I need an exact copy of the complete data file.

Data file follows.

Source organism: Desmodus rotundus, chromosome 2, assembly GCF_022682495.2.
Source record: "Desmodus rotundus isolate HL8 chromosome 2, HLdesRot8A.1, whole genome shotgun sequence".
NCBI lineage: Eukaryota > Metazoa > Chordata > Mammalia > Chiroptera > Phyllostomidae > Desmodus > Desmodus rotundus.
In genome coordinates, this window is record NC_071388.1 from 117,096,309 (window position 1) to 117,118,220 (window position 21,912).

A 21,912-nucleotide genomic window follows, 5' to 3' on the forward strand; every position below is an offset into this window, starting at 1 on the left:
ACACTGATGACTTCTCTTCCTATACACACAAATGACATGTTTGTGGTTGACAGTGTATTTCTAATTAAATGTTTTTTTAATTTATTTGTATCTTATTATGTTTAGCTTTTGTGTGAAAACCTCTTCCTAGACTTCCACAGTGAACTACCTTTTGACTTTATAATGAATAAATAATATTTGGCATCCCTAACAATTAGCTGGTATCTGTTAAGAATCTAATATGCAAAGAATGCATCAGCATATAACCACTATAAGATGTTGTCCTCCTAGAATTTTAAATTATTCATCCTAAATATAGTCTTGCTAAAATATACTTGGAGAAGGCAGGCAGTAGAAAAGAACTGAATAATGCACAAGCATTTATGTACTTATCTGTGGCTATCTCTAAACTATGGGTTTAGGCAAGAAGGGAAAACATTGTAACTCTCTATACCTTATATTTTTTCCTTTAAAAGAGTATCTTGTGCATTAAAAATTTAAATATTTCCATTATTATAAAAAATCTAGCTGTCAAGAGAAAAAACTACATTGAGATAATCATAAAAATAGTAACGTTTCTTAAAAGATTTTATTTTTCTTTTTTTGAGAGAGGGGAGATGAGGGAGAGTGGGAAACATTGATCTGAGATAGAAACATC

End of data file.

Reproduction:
Source organism: Desmodus rotundus, chromosome 2, assembly GCF_022682495.2.
Source record: "Desmodus rotundus isolate HL8 chromosome 2, HLdesRot8A.1, whole genome shotgun sequence".
NCBI lineage: Eukaryota > Metazoa > Chordata > Mammalia > Chiroptera > Phyllostomidae > Desmodus > Desmodus rotundus.
In genome coordinates, this window is record NC_071388.1 from 117,096,309 (window position 1) to 117,118,220 (window position 21,912).

A 21,912-nucleotide genomic window follows, 5' to 3' on the forward strand; every position below is an offset into this window, starting at 1 on the left:
ACACTGATGACTTCTCTTCCTATACACACAAATGACATGTTTGTGGTTGACAGTGTATTTCTAATTAAATGTTTTTTTAATTTATTTGTATCTTATTATGTTTAGCTTTTGTGTGAAAACCTCTTCCTAGACTTCCACAGTGAACTACCTTTTGACTTTATAATGAATAAATAATATTTGGCATCCCTAACAATTAGCTGGTATCTGTTAAGAATCTAATATGCAAAGAATGCATCAGCATATAACCACTATAAGATGTTGTCCTCCTAGAATTTTAAATTATTCATCCTAAATATAGTCTTGCTAAAATATACTTGGAGAAGGCAGGCAGTAGAAAAGAACTGAATAATGCACAAGCATTTATGTACTTATCTGTGGCTATCTCTAAACTATGGGTTTAGGCAAGAAGGGAAAACATTGTAACTCTCTATACCTTATATTTTTTCCTTTAAAAGAGTATCTTGTGCATTAAAAATTTAAATATTTCCATTATTATAAAAAATCTAGCTGTCAAGAGAAAAAACTACATTGAGATAATCATAAAAATAGTAACGTTTCTTAAAAGATTTTATTTTTCTTTTTTTGAGAGAGGGGAGATGAGGGAGAGTGGGAAACATTGATCTGAGATAGAAACATC